Enter an unusual scientific assistant: the personal grooming industry. On the advice of a manicurist, University of Central Florida scientists tried applying an acrylic coating to the turtle shells, which are similar to fingernails. Sensors are then attached to the turtle via flexible, waterproof hair extension glue. As a result, the researchers were able to figure out where the loggerheads spend their adolescence (the Sargasso Sea, it turns out).

Tracking -- and saving -- sharks

Sharks may not be as cuddly as sea turtles, but they're still of great interest to researchers and civilians alike, and shark research doesn't shy away from the state of the art. A great white shark named Lydia was fitted with a satellite tag near Jacksonville, Florida, and tracked more than halfway across the Atlantic; you can follow her progress on the Ocearch website.

Sharks also need to be protected, as many threatened species are caught up by commercial fisherman trying to hook tuna or halibut. Researcher Eric Stroud discovered that sharks have electrical sensors that can be overwhelmed by magnetism or certain metals, and is developing special fishhooks that will repel them.

The Exosuit

Maybe you'd like to do your ocean exploring more personally, rather than letting sensors monitor things remotely? Canadian diver and entrepreneur Phil Nuytten has been working for years on creating person-sized diving equipment that can achieve greater depths than SCUBA divers can. His latest invention is the Exosuit, a six foot five inch powered pressurized one-person submarine/exoskeleton. After a month on display at the Museum of Natural History in New York, the suit will get its first real test in the ocean this July.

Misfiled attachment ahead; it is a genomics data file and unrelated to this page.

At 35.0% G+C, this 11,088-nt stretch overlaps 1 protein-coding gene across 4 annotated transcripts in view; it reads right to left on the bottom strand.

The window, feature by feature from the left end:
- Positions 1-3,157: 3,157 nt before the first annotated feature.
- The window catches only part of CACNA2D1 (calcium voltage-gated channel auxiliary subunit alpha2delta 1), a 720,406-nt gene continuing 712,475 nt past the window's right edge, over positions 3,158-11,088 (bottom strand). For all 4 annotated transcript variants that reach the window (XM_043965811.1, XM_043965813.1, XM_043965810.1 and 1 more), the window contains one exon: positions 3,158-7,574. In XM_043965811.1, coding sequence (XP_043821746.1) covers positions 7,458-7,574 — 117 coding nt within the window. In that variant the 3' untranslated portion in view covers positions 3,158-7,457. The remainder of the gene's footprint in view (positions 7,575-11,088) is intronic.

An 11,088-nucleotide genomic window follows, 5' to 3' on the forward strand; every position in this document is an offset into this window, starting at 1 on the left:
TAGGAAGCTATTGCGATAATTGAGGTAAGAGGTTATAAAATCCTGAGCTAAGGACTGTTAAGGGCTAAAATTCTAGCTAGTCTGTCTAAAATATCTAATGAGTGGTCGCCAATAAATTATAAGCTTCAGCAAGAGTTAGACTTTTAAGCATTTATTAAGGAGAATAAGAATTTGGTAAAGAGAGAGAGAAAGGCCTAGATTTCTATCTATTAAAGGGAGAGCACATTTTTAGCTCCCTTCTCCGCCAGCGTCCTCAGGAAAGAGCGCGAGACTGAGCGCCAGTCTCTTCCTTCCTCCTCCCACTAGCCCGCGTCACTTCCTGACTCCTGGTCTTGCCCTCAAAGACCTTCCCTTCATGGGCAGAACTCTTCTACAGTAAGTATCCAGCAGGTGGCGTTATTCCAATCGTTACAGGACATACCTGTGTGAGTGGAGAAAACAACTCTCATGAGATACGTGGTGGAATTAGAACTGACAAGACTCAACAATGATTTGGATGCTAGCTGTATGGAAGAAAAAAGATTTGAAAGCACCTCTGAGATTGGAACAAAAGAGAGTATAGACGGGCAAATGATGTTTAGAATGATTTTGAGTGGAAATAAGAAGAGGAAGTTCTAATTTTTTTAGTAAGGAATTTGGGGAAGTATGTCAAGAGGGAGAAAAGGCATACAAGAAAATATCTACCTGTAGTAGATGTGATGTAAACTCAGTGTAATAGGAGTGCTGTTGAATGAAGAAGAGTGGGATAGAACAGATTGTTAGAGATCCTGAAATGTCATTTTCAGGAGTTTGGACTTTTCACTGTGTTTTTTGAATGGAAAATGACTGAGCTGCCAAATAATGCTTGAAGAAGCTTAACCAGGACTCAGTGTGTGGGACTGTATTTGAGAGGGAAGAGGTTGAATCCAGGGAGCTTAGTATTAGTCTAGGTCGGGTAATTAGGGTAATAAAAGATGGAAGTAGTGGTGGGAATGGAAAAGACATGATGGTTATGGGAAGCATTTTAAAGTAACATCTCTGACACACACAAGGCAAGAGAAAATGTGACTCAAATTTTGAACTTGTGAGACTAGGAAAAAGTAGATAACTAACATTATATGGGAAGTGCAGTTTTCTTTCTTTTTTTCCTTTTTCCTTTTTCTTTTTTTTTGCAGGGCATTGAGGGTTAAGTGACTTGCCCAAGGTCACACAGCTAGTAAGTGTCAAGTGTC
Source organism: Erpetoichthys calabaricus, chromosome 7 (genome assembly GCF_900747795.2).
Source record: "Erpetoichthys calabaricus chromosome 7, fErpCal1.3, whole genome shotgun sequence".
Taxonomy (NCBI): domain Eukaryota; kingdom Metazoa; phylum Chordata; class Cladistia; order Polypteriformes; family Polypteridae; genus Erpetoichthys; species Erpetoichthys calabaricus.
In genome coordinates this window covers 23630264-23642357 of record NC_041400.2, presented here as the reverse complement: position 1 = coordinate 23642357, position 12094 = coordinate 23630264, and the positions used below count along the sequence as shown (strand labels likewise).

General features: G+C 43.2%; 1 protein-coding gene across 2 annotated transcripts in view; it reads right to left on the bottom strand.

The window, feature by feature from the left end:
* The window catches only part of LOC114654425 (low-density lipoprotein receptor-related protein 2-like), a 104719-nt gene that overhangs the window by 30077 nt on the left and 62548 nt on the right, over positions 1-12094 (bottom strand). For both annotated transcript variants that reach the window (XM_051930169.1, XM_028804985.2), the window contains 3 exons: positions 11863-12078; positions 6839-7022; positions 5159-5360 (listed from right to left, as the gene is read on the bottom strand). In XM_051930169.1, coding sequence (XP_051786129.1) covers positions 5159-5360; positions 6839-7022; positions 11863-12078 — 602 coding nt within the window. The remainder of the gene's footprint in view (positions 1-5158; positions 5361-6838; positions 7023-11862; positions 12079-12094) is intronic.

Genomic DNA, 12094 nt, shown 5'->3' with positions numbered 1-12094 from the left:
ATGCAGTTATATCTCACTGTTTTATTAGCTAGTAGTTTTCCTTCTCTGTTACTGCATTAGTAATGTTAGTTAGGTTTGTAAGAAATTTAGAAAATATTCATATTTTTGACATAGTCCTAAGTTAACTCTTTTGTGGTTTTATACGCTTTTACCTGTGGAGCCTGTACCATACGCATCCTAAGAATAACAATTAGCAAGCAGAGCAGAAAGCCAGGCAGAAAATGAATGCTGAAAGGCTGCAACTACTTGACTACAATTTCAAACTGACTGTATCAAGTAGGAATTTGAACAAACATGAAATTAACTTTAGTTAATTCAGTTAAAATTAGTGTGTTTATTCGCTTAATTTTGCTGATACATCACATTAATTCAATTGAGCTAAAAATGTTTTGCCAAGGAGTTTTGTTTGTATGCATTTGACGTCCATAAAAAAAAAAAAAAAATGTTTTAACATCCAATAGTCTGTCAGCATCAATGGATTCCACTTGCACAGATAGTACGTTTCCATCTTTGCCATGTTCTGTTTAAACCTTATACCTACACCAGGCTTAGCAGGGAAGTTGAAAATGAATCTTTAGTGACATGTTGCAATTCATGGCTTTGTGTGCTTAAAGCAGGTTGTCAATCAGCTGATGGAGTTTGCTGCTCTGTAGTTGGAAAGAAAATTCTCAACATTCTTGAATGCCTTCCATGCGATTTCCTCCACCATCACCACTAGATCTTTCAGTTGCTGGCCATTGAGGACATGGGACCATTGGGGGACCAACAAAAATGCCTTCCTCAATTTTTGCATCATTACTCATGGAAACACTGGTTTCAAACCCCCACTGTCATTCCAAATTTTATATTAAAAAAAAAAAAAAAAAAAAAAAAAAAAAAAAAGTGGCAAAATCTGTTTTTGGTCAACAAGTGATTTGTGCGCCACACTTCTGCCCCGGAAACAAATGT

Autonomous wave-powered sea-robots

When Java inventor James Gosling left his gig at Google after only a few months, the tech world was pretty startled by where he jumped to: Liquid Robotics, a company that specializes in autonomous ocean-going research robots. Gosling seems quite happy to be working on the new project, calling it "Soul of a New Machine stuff" on his personal blog. One of the most intriguing things about the company's Wave Glider marine robots, demonstrated in this video, is that it's entirely powered by energy from the waves it floats on.

Robotic cargo ships

At the other end of the spectrum from these tiny robots are the "drone" container cargo ships being proposed by Rolls Royce's marine unit. The ships would be run from "virtual bridges" on dry land, and would be able to carry more freight, use less fuel, and cost less to operate than current vessels. Rolls Royce says they could be in use within the next ten years; the implementation is being opposed by seafarers' unions, who claim the ships can never ben as safe as human-manned craft.

Robotic ship inspectors

Nautical professionals apparently don't have to wait a decade to be displaced by robots, though. Students at ETH Zurich, an elite Swiss technical university, have been working on a robot that can conduct inspections of cargo ship's ballast tanks. These tanks, which are filled with and emptied of seawater to compensate for the shifting weight of cargo being on- and offloaded, suffer from corrosion and algae infestations, and need to be inspected every five years while the ship is kept in dry dock at great expense. The Ship Inspecting Robot proposes to do the same job while the ship is at sea, getting into dangerous nooks and crannies where people can't go.

Credit: Emirates Team New Zealand
Building the perfect yacht

Even on ships still completely manned by humans in the old-fashioned style, high tech is making its mark. The most recent America's Cup race -- hosted in San Francisco Bay by Oracle founder and sailing nut Larry Ellison -- featured boats that were designed and tested by computer before they ever took physical form or touched the water. Emirates Team New Zealand used computer modeling to figure out how to get the boat to lift out of the water while sailing while still staying within the rules laid down by the competition. They were ultimately defeated by Oracle Team USA, which used its sponsor's Exadata servers to work its dark magic.